Here is a visual depiction:
About the Author: Ernie Shishido is a Master Black Belt with the US Air Force’s Business Transformation Office with 29+ years of uniformed military service.  Ernie can be found on LinkedIn @ http://www.linkedin.com/in/ernieshishido or by email at er.shishido@gmail.com / ernest.shishido@pentagon.af.mil (until 10 Dec 2010). 

Thursday, November 25, 2010

Your Culture is Your Brand

(First in a series of weekly perspectives on Building a Culture based on CPI principles)

Where have you heard about this before?  Does Tony Hsieh, CEO of the billion dollar company Zappos that was recently acquired by Amazon.com, sound familiar? When I heard Tony Hsieh utter the phrase “Your Culture is Your Brand” in his audiobook, “Delivering Happiness: A Path to Profits, Passion, and Purpose,” all other thoughts ceased.  This was so deep and I knew right away that the interpretation was so clear-cut and unambiguous in nature, but the awareness (self and organizational) and execution are so distorted that people believe they know what culture is and believe they are working on culture when indeed, they may not.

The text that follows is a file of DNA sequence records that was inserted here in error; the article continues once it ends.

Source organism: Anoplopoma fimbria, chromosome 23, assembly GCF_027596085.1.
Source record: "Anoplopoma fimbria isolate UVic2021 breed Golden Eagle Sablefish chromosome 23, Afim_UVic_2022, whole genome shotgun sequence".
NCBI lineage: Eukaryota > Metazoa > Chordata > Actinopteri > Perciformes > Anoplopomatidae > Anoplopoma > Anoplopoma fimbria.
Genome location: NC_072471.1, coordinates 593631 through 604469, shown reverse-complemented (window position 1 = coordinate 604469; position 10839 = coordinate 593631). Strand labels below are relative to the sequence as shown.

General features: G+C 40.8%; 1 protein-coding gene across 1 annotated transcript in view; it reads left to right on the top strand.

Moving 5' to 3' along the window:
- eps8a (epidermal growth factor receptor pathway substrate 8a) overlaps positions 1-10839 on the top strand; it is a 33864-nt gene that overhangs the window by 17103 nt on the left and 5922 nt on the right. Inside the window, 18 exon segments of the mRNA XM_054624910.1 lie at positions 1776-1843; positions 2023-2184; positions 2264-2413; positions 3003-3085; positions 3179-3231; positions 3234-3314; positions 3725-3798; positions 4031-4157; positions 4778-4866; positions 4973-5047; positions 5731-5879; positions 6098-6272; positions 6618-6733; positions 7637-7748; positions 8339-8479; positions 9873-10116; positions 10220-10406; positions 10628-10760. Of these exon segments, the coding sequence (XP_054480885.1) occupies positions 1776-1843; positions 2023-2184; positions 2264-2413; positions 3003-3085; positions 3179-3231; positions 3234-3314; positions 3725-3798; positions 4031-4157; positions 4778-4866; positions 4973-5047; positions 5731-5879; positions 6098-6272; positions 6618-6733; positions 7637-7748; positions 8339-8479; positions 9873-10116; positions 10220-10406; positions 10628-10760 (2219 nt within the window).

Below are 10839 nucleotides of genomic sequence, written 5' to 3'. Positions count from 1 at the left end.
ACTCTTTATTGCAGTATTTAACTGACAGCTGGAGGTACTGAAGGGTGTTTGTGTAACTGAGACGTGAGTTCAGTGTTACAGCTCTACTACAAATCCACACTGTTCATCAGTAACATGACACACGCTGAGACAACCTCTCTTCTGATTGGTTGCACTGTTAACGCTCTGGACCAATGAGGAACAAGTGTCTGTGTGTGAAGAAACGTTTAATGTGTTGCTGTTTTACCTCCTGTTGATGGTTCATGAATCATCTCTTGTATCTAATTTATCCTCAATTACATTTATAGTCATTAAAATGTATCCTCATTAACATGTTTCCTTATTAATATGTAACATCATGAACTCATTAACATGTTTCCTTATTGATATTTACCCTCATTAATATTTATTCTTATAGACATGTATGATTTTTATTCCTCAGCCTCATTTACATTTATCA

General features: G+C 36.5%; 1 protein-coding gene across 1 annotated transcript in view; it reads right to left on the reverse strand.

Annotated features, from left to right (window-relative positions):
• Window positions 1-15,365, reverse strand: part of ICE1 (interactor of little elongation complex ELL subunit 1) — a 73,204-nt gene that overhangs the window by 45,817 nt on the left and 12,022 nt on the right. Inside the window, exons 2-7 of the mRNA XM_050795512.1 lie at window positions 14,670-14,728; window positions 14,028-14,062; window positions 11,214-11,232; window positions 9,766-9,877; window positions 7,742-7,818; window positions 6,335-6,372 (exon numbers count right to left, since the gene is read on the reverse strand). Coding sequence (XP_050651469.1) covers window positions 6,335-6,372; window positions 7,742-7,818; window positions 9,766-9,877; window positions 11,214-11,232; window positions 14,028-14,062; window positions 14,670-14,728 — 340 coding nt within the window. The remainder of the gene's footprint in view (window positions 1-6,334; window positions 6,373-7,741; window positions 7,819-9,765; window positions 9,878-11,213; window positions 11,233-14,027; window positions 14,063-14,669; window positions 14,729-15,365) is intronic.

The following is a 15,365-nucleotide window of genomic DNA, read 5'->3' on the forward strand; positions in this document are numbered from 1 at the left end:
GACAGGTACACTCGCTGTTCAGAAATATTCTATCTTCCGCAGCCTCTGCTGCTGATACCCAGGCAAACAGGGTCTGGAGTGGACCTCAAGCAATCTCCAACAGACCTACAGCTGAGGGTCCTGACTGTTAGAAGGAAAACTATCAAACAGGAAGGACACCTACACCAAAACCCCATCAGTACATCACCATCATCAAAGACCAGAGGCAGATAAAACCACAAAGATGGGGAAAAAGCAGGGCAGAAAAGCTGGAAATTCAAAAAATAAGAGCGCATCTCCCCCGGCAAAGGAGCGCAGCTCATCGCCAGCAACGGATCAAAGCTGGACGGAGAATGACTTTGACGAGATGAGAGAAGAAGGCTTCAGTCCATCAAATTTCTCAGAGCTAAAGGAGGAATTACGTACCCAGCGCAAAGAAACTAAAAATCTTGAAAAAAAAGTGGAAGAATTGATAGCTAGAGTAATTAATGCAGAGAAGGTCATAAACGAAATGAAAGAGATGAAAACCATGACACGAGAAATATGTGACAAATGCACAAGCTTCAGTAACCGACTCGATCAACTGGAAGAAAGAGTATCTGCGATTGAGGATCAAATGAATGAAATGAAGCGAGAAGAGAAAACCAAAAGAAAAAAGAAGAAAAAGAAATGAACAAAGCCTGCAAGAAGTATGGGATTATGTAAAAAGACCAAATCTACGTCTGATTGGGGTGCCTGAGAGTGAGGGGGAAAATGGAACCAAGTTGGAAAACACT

Why is this important?  If you create a strong culture at all levels (more on that in the picture below), you build lasting success in your organization.   Some people talk about fixing it, some just think it is so tough they give it some effort, and there are those that let it go because “culture” it is too soft.  Successful people and organizations work on culture and then work on it some more and never take it for granted.  

Why is this important for you as a Lean Six Sigma Practitioner Professionals?  Because building a culture of Continuous Process Improvement (CPI) creates a powerful environment for success to breed.  Two distinct and critical concepts here: 1) Building a culture and 2) Creating a CPI Environment.  You need to understand the first to create the second.  

Understanding what culture is and analyzing at what level it manifests itself, is the subject of Part II of this series.  But as a teaser, here is a visual to get you thinking:

About the Author: Ernie Shishido is a Master Black Belt with the US Air Force’s Business Transformation Office with 29+ years of uniformed military service.  Ernie can be found on LinkedIn @ http://www.linkedin.com/in/ernieshishido or by email at er.shishido@gmail.com / ernest.shishido@pentagon.af.mil (until 10 Dec 2010).